Is Minimalism Experimentalism?: Historiographic Notes
In 2006, Steve Reich made a striking comment that “I do my experiments at home, and you don’t hear ’em.” In contrasting experimentalism to the art of composition and implicitly attributing the notion of the unfinished piece to the former, Reich’s comment suggests a few lines inquiry regarding the relationship between experimentalism and minimalism. First, while musical minimalism (at least from Nyman on) has been seen as a stream within U.S.-American (mostly) white experimentalist music, two interrelated perspectives might be added to this particular view of minimalism: first, following Reich, that minimalism (especially for figures like Reich, Glass, and Adams) became a kind of post-experimental music, involving finished works, ambitions of creative greatness tied to those works, and a related revivification of conservative aspects of the Western art tradition (commissioning for established, conventional ensembles and performance modalities); and second, that the minimalist “capture” of a certain proportion of experimentalism in the 1970s and after had as much to do with this anti-experimentalist retrenchment as it did with specific sonic/stylistic choices (the adoption of drones, diatonicism, repetitive groove patterns, etc.).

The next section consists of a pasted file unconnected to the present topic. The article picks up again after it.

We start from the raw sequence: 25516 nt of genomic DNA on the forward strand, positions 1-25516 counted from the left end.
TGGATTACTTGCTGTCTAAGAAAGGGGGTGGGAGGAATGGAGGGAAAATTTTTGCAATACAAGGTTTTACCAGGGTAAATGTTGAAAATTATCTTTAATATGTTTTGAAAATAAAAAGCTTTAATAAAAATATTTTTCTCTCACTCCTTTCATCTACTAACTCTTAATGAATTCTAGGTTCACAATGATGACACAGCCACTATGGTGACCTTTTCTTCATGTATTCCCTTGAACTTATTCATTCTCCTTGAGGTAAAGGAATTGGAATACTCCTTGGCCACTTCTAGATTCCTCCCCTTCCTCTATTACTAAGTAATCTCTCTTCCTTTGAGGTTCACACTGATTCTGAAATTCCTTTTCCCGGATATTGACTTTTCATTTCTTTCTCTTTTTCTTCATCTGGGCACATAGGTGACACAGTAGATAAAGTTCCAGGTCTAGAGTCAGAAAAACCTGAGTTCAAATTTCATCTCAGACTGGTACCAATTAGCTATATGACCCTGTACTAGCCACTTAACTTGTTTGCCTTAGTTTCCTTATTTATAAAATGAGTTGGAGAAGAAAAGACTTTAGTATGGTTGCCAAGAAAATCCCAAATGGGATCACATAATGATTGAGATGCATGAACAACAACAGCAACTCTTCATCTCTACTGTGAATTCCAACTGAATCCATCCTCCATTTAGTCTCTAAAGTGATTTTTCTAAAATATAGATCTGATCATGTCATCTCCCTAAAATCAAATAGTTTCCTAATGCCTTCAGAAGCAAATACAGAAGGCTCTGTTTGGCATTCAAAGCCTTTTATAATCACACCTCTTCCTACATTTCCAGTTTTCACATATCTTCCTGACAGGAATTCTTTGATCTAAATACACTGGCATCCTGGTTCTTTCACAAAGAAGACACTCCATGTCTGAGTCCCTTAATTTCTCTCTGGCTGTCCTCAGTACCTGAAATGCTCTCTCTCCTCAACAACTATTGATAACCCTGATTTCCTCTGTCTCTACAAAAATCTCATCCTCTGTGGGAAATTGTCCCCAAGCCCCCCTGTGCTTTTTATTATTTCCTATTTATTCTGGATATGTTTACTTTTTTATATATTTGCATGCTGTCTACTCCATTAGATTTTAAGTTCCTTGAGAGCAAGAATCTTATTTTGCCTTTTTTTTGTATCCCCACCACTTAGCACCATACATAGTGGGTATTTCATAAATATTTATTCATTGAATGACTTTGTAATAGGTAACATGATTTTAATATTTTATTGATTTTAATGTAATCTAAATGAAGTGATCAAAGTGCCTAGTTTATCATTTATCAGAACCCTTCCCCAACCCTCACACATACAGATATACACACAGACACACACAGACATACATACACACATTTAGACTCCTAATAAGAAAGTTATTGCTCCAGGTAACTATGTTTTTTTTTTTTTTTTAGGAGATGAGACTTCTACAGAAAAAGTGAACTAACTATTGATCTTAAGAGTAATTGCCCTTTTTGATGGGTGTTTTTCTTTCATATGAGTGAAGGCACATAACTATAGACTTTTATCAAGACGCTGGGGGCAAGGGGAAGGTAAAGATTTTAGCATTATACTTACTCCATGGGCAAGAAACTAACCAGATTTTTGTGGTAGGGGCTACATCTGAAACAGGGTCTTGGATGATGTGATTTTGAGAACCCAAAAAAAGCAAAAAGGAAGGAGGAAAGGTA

Sumanth Gopinath is Associate Professor of Music Theory at the University of Minnesota-Twin Cities. He is the author of The Ringtone Dialectic: Economy and Cultural Form (MIT Press, 2013), and he co-edited, with Jason Stanyek, The Oxford Handbook of Mobile Music Studies (2014). He is co-editing, with Pwyll Ap Siôn, Rethinking Reich, forthcoming in 2018 (Oxford University Press). His writings on Steve Reich, musical minimalism, Marxism and music scholarship, the Nike+ Sport Kit, the ringtone industry, Bob Dylan, Benjamin Britten, and country music have appeared in various scholarly journals and edited collections. Gopinath’s creative projects include serving as the bandleader for the country/bluegrass/Americana band The Gated Community.